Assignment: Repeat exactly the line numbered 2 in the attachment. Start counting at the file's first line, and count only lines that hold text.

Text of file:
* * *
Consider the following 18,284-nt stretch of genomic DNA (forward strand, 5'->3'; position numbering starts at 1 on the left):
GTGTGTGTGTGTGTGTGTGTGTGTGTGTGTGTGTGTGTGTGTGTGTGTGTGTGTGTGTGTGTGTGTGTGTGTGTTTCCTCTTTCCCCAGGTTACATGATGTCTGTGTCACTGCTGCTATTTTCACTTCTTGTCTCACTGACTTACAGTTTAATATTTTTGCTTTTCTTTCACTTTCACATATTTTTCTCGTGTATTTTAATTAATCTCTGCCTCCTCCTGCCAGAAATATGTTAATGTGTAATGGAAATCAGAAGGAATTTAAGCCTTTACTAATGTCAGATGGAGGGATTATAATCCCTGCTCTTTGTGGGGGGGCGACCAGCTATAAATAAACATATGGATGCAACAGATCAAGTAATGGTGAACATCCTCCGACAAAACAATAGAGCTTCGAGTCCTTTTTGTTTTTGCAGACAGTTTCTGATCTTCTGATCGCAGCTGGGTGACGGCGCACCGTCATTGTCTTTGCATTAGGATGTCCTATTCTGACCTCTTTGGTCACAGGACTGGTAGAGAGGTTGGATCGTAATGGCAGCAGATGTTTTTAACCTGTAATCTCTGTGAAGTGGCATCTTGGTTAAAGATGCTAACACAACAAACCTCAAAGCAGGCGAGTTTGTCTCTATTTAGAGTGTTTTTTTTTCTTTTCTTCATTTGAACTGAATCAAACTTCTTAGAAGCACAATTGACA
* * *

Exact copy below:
GTGTGTGTGTGTGTGTGTGTGTGTGTGTGTGTGTGTGTGTGTGTGTGTGTGTGTGTGTGTGTGTGTGTGTGTGTTTCCTCTTTCCCCAGGTTACATGATGTCTGTGTCACTGCTGCTATTTTCACTTCTTGTCTCACTGACTTACAGTTTAATATTTTTGCTTTTCTTTCACTTTCACATATTTTTCTCGTGTATTTTAATTAATCTCTGCCTCCTCCTGCCAGAAATATGTTAATGTGTAATGGAAATCAGAAGGAATTTAAGCCTTTACTAATGTCAGATGGAGGGATTATAATCCCTGCTCTTTGTGGGGGGGCGACCAGCTATAAATAAACATATGGATGCAACAGATCAAGTAATGGTGAACATCCTCCGACAAAACAATAGAGCTTCGAGTCCTTTTTGTTTTTGCAGACAGTTTCTGATCTTCTGATCGCAGCTGGGTGACGGCGCACCGTCATTGTCTTTGCATTAGGATGTCCTATTCTGACCTCTTTGGTCACAGGACTGGTAGAGAGGTTGGATCGTAATGGCAGCAGATGTTTTTAACCTGTAATCTCTGTGAAGTGGCATCTTGGTTAAAGATGCTAACACAACAAACCTCAAAGCAGGCGAGTTTGTCTCTATTTAGAGTGTTTTTTTTTCTTTTCTTCATTTGAACTGAATCAAACTTCTTAGAAGCACAATTGACA